Outreach and Education Division

    The EDUCATION AND OUTREACH DIVISION supports chemistry education at all levels, including K-12, college, and adult/continuing education. It maintains liaisons to the Chicago Public Schools and the American Association of Chemistry Teachers (AACT). The Division engages the general public in chemistry-related educational activities, participates in ACS activities at the annual Illinois State Fair, and publicizes all events and news-related content. The division oversees the annual Project SEED program for the Section as well as the Project SEED scholarships. The Division also assists public officials and other community bodies concerning chemistry-related matters. The Education and Outreach Division includes the Education, Outreach, Project SEED, and Public Affairs Committees.

    The EDUCATION COMMITTEE provides chemistry-related educational programs and information to learners of all ages and actively engages with educators at the pre-K-12 and college levels. Subcommittees include:

    • AACT Liaison
    • College Education Subcommittee
    • Continuing Education Subcommittee
    • Chicago School Board Liaison
    • K - 12 Education Subcommittee


    The PUBLIC AFFAIRS COMMITTEE ensures that section members and public officials and bodies are informed of matters where the knowledge and practice of chemistry is of substantial public importance. These matters can include government issues, environmental issues and the social responsibility of chemists. The Public Affairs Committee gives the Public Affairs Award biennially.

    The OUTREACH COMMITTEE engages the general public, educators and children in chemistry-related educational activities and participates in many different types of events around the greater Chicago area.   Subcommittees include:

    • Community Activities Subcommittee
    • Illinois State Fair Subcommittee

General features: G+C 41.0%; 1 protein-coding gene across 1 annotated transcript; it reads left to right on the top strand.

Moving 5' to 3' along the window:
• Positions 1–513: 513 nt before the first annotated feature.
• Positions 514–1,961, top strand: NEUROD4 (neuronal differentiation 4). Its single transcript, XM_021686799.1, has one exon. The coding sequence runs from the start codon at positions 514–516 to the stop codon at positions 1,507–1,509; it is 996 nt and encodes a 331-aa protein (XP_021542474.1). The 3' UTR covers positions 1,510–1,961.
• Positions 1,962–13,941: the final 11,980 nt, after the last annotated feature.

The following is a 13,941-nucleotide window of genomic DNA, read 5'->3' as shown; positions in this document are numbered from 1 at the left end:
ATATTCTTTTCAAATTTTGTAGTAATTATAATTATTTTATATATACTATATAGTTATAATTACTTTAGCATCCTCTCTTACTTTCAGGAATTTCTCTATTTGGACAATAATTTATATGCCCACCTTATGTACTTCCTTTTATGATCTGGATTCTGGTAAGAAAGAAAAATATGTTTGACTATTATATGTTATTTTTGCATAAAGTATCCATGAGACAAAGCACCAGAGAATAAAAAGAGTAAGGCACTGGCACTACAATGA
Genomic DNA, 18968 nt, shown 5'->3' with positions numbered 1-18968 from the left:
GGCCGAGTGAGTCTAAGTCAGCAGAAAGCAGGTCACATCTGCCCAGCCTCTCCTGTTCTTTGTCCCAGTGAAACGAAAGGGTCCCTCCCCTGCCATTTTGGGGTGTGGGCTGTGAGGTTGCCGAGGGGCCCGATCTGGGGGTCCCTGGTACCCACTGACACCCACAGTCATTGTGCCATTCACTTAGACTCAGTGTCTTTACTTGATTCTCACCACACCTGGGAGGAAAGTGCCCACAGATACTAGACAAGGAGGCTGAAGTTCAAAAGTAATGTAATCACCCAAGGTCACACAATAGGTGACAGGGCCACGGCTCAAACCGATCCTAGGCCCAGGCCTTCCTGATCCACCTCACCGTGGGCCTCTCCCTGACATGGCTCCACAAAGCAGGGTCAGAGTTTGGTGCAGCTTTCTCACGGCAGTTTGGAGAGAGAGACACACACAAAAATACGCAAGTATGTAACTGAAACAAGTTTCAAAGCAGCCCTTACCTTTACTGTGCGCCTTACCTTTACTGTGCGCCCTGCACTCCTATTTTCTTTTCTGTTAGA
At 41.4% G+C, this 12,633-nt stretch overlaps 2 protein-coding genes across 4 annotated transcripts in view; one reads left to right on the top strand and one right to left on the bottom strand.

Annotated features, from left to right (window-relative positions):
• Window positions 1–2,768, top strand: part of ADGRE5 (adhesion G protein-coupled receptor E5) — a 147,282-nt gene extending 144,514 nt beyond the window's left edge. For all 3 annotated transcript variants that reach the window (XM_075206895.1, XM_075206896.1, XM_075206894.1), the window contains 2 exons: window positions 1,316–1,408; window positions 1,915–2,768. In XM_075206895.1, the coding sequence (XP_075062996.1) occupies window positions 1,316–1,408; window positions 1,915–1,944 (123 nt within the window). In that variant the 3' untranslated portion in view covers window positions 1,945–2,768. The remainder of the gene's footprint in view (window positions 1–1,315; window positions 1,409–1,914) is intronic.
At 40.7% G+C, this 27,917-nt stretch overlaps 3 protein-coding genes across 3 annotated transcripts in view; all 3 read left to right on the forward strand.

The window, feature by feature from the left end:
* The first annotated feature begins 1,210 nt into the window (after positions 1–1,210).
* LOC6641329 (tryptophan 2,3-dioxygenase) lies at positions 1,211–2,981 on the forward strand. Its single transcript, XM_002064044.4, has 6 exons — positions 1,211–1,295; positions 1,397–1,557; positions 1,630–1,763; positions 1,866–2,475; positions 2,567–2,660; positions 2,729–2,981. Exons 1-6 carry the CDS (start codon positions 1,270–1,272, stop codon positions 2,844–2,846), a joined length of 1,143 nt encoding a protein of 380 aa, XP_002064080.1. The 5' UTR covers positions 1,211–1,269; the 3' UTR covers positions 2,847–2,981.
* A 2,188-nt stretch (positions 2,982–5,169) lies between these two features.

PROJECT SEED COMMITTEE identifies interested low-income and/or minority high school junior and senior students who are interested in participating in a paid summer research experience with  a college or university faculty member.  It supports financial and logistical concerns for the student/ faculty relationships and communicating  relevant program information to the national ACS organization.  The committee is also responsible for distributing Project SEED awards to support the internships. 

    Really Food Coloring

    Kids, did you know that you can draw pictures with fruits and vegetables, and that their colors can be changed using chemistry? 

    Please note:  All chemicals and experiments can entail an element of risk, and no experiments should be performed without proper adult supervision.

    To do this activity you will need an assortment of foods such as a radish, red cabbage, a carrot, grape juice, and spinach leaves. You will also need a sheet of white construction paper, vinegar, a 50/50 solution of baking soda in water, and cotton swabs. Rub the skins of the foods onto the paper, making three circles of color for each food, and label them. Use a swab for the grape juice. Again using a swab, rub the vinegar onto one circle of each food and the baking soda solution onto the second circle. Leave the third circle alone as a control. What do you observe?

    Among other things, there are chemical compounds called "anthocyanins" in some plants. These compounds have different colors depending upon the strength of an acidic or basic solution. The vinegar (acetic acid) is a weak acid and the baking soda (sodium bicarbonate) solution is a weak base. Because of their ability to change colors, anthocyanins are one kind of indicator for determining the strength of an acid or base. Your results should have showed you that radishes, red cabbage, and grape juice all contain anthocyanins. They are also present in the petals of red roses. The major pigment in many green plants is chlorophyll, while that in carrots is called carotene; these compounds do not act as indicators. Try other fruits, vegetables, or plants with your new chemical testing system!  


    Kathleen Carrado Gregar, PhD, Argonne National Labs 
    [email protected]
    June 1993


    Reference: Ann Benbow of ACS, Coordinator of Pre-High School Science Office, who presented this at the CHEERS/PACTS Workshop on 4/17/93 at W. Aurora H.S.